We are dealing with a lot of data

We are dealing with a lot of data

Since its creation in 2007, the European Research Council has been supporting the broad principle of open access to the published output of research as a fundamental part of its mission. ENERGYA has opted for the most open solution, following the Open Research Data pilot, which means that the project will make its data, metadata and tools all available for free, if possible. This ERC protocol specifies that we will:

  1. deposit in a research data repository […]  for third parties to access, mine, exploit, reproduce and disseminate — free of charge for any user […] : the data […] and other data, including associated metadata, as specified in the data management plan;
  2. provide information […] and — where possible — provide the tools and instruments themselves.

Our Data Management Plan describes the types of data that we will be using and which data that will be made available in our Database under Energy and Climate data.

While our intention is to make as many outputs of our research as possible freely available, we still have to respect the property rights of the data we are using as input, which depends on the policy of the institute that maintains the dataset. For example, ODYSSEE, EnerDemand, NATIONAL SAMPLE SURVEY ORGANIZATION (NSSO) , and SUSENAS, are very expensive datasets maintained by a specific company (ENERDATA) or by national statistical offices (India and Indonesia respectively). When raw data cannot be made open access through our website, we still can and will report some aggregate patterns.

Another interesting point to note is that some of the data we plan to use has been around for a while. Yet, it has not been used to understand adaptation.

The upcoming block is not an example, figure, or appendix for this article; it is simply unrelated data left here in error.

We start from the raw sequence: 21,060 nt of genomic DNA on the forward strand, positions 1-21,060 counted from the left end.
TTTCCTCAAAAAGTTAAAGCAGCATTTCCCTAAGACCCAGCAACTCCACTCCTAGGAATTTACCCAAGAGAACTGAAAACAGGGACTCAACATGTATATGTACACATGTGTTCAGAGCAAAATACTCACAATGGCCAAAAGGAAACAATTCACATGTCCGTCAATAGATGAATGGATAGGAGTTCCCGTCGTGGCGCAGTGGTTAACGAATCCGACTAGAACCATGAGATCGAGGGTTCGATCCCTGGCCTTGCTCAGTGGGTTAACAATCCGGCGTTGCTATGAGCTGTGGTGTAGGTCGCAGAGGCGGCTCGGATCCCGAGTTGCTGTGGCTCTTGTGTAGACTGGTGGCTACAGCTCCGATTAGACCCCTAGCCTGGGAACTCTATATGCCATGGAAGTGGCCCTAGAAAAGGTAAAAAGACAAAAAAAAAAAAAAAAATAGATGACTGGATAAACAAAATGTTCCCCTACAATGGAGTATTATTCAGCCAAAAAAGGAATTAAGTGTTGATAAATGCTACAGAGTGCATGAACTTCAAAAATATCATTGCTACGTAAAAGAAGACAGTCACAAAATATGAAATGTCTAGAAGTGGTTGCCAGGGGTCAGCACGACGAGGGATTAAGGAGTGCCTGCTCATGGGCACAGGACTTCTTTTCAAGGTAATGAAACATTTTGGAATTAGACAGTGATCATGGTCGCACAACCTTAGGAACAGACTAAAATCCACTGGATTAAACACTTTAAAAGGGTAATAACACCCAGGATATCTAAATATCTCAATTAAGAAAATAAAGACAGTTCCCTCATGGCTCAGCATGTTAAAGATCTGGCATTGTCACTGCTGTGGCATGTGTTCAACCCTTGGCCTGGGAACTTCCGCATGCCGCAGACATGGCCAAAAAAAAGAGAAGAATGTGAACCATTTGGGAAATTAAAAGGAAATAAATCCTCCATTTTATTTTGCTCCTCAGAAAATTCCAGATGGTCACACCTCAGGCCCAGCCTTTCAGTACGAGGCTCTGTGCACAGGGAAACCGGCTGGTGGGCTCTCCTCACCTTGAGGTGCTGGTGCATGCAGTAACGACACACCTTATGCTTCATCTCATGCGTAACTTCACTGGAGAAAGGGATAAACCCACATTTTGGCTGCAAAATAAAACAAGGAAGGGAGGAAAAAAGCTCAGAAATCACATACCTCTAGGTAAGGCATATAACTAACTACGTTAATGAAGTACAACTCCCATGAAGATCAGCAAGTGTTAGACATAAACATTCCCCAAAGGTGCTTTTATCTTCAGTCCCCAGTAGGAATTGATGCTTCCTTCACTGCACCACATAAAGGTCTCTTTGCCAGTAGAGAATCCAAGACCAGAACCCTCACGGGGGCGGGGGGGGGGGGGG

For example, the Environmental Policy for Individual behavior Change (EPIC) survey was conducted by the OECD in 2011. It is a very rich survey about households’ energy consumption behaviors, including adoption of technologies relevant for adaptation such as air conditioners or thermal insulation. The ODYSSEE and the EnerDemand databases from ENERDATA contain information on the use of specific energy services, including space heating and cooling, and this source of data can shed light on the use of AC in relation to weather conditions.

ENERGYA will combine these data sources on energy with climate and weather data to identify patterns and causal effects, as depicted in our nice infographic.

On the left part of our infographic you can see all the data we are collecting in this early phase of the project, while we work on the definition of a framework.

Our main data source for climate and weather data will be GLDAS-2. The challenge with climate data is storage and speed of processing to compute specific climate indices relevant for health and energy starting from the raw climatic variables. Climatic data have a very high temporal (3 hourly)  and spatial (grid cells of approximate 25×25 km) resolution. Even if you end up working with aggregated data – either over time or spatially to the country level – you need a huge amount of storage and computing capacity. For this reason we exploit the collaboration with CMCC and its supercomputer Athena located in Lecce with it’s almost 8.000 cores in total capacity, capable of a peak performance of 160 Tflops, and offering a total storage capacity of 600 TB of disk space.

ATHENA: The IBM iDataplex supercomputer based on Intel E5-2670 multicore architecture and InfiniBand FDR interconnection is integrated with two DDN SFA10000 storage subsystems capable to offer a storage capacity of up to 840TB in total and an I/O performance of 6GBytes/sec per disk array.

Our plan is to develop a dataset covering a range of climate indices relevant for health and energy, for each 25×25 km2 grid cell globally, both over historical past and future time scales. Once this database is published, which will be the first of it’s kind at global high resolution, it will be made publicly available to the scientific community.